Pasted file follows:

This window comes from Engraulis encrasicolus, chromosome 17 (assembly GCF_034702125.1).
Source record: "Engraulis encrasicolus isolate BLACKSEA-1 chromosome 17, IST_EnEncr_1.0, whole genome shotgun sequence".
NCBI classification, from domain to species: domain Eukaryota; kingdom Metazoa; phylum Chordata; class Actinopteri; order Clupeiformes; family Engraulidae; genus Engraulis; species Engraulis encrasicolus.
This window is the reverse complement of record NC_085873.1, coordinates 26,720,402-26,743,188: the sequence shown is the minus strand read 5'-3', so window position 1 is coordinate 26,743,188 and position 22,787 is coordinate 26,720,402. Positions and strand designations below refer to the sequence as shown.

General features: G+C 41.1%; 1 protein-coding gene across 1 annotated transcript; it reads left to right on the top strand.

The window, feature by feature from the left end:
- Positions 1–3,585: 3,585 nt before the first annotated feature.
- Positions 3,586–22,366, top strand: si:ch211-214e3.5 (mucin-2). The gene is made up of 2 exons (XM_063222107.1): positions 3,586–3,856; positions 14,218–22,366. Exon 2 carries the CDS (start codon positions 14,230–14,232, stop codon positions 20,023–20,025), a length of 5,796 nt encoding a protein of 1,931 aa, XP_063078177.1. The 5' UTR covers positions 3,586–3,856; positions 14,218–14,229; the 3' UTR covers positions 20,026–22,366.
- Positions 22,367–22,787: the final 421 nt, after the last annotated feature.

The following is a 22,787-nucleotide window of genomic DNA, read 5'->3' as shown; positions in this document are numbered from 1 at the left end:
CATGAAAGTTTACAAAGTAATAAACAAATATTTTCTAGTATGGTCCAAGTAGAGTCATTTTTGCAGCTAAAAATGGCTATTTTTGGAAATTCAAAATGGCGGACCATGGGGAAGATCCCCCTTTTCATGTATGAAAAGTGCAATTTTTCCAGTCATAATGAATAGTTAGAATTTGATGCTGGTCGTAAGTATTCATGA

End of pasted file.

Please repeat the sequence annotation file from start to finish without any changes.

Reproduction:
This window comes from Engraulis encrasicolus, chromosome 17 (assembly GCF_034702125.1).
Source record: "Engraulis encrasicolus isolate BLACKSEA-1 chromosome 17, IST_EnEncr_1.0, whole genome shotgun sequence".
NCBI classification, from domain to species: domain Eukaryota; kingdom Metazoa; phylum Chordata; class Actinopteri; order Clupeiformes; family Engraulidae; genus Engraulis; species Engraulis encrasicolus.
This window is the reverse complement of record NC_085873.1, coordinates 26,720,402-26,743,188: the sequence shown is the minus strand read 5'-3', so window position 1 is coordinate 26,743,188 and position 22,787 is coordinate 26,720,402. Positions and strand designations below refer to the sequence as shown.

General features: G+C 41.1%; 1 protein-coding gene across 1 annotated transcript; it reads left to right on the top strand.

The window, feature by feature from the left end:
- Positions 1–3,585: 3,585 nt before the first annotated feature.
- Positions 3,586–22,366, top strand: si:ch211-214e3.5 (mucin-2). The gene is made up of 2 exons (XM_063222107.1): positions 3,586–3,856; positions 14,218–22,366. Exon 2 carries the CDS (start codon positions 14,230–14,232, stop codon positions 20,023–20,025), a length of 5,796 nt encoding a protein of 1,931 aa, XP_063078177.1. The 5' UTR covers positions 3,586–3,856; positions 14,218–14,229; the 3' UTR covers positions 20,026–22,366.
- Positions 22,367–22,787: the final 421 nt, after the last annotated feature.

The following is a 22,787-nucleotide window of genomic DNA, read 5'->3' as shown; positions in this document are numbered from 1 at the left end:
CATGAAAGTTTACAAAGTAATAAACAAATATTTTCTAGTATGGTCCAAGTAGAGTCATTTTTGCAGCTAAAAATGGCTATTTTTGGAAATTCAAAATGGCGGACCATGGGGAAGATCCCCCTTTTCATGTATGAAAAGTGCAATTTTTCCAGTCATAATGAATAGTTAGAATTTGATGCTGGTCGTAAGTATTCATGA